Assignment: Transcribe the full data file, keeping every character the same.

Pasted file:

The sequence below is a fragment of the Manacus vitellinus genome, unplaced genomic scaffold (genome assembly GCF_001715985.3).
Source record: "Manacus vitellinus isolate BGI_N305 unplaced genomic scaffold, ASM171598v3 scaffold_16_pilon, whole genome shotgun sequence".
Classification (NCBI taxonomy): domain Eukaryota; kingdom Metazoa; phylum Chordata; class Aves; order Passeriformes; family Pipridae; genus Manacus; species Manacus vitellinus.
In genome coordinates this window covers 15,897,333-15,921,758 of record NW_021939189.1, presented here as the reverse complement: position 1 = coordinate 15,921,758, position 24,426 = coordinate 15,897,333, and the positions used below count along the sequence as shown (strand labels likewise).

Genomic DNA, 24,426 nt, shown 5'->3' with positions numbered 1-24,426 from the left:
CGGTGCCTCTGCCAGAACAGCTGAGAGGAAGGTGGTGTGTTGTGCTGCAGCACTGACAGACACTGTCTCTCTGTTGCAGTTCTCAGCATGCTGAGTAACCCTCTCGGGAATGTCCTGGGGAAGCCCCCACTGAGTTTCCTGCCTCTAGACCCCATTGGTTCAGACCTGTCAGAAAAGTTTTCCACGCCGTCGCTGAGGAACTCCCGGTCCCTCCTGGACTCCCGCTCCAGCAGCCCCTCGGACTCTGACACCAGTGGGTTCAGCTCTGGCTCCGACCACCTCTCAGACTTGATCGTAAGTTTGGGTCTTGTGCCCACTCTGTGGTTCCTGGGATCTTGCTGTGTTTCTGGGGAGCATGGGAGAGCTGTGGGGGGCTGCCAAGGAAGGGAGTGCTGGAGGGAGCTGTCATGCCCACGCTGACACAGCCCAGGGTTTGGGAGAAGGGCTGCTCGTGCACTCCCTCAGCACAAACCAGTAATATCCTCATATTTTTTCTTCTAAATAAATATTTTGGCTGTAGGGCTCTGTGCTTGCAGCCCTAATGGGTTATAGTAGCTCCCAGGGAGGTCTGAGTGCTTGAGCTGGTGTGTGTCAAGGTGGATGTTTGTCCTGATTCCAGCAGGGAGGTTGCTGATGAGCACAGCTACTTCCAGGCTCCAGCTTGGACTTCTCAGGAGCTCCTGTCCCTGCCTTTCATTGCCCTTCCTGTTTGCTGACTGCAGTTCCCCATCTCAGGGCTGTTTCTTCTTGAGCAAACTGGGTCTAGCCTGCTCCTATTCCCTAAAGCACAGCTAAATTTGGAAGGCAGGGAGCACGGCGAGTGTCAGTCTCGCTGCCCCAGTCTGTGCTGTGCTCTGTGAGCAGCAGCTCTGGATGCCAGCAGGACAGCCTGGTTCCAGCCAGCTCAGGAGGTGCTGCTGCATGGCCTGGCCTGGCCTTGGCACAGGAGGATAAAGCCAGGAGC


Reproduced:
The sequence below is a fragment of the Manacus vitellinus genome, unplaced genomic scaffold (genome assembly GCF_001715985.3).
Source record: "Manacus vitellinus isolate BGI_N305 unplaced genomic scaffold, ASM171598v3 scaffold_16_pilon, whole genome shotgun sequence".
Classification (NCBI taxonomy): domain Eukaryota; kingdom Metazoa; phylum Chordata; class Aves; order Passeriformes; family Pipridae; genus Manacus; species Manacus vitellinus.
In genome coordinates this window covers 15,897,333-15,921,758 of record NW_021939189.1, presented here as the reverse complement: position 1 = coordinate 15,921,758, position 24,426 = coordinate 15,897,333, and the positions used below count along the sequence as shown (strand labels likewise).

Genomic DNA, 24,426 nt, shown 5'->3' with positions numbered 1-24,426 from the left:
CGGTGCCTCTGCCAGAACAGCTGAGAGGAAGGTGGTGTGTTGTGCTGCAGCACTGACAGACACTGTCTCTCTGTTGCAGTTCTCAGCATGCTGAGTAACCCTCTCGGGAATGTCCTGGGGAAGCCCCCACTGAGTTTCCTGCCTCTAGACCCCATTGGTTCAGACCTGTCAGAAAAGTTTTCCACGCCGTCGCTGAGGAACTCCCGGTCCCTCCTGGACTCCCGCTCCAGCAGCCCCTCGGACTCTGACACCAGTGGGTTCAGCTCTGGCTCCGACCACCTCTCAGACTTGATCGTAAGTTTGGGTCTTGTGCCCACTCTGTGGTTCCTGGGATCTTGCTGTGTTTCTGGGGAGCATGGGAGAGCTGTGGGGGGCTGCCAAGGAAGGGAGTGCTGGAGGGAGCTGTCATGCCCACGCTGACACAGCCCAGGGTTTGGGAGAAGGGCTGCTCGTGCACTCCCTCAGCACAAACCAGTAATATCCTCATATTTTTTCTTCTAAATAAATATTTTGGCTGTAGGGCTCTGTGCTTGCAGCCCTAATGGGTTATAGTAGCTCCCAGGGAGGTCTGAGTGCTTGAGCTGGTGTGTGTCAAGGTGGATGTTTGTCCTGATTCCAGCAGGGAGGTTGCTGATGAGCACAGCTACTTCCAGGCTCCAGCTTGGACTTCTCAGGAGCTCCTGTCCCTGCCTTTCATTGCCCTTCCTGTTTGCTGACTGCAGTTCCCCATCTCAGGGCTGTTTCTTCTTGAGCAAACTGGGTCTAGCCTGCTCCTATTCCCTAAAGCACAGCTAAATTTGGAAGGCAGGGAGCACGGCGAGTGTCAGTCTCGCTGCCCCAGTCTGTGCTGTGCTCTGTGAGCAGCAGCTCTGGATGCCAGCAGGACAGCCTGGTTCCAGCCAGCTCAGGAGGTGCTGCTGCATGGCCTGGCCTGGCCTTGGCACAGGAGGATAAAGCCAGGAGC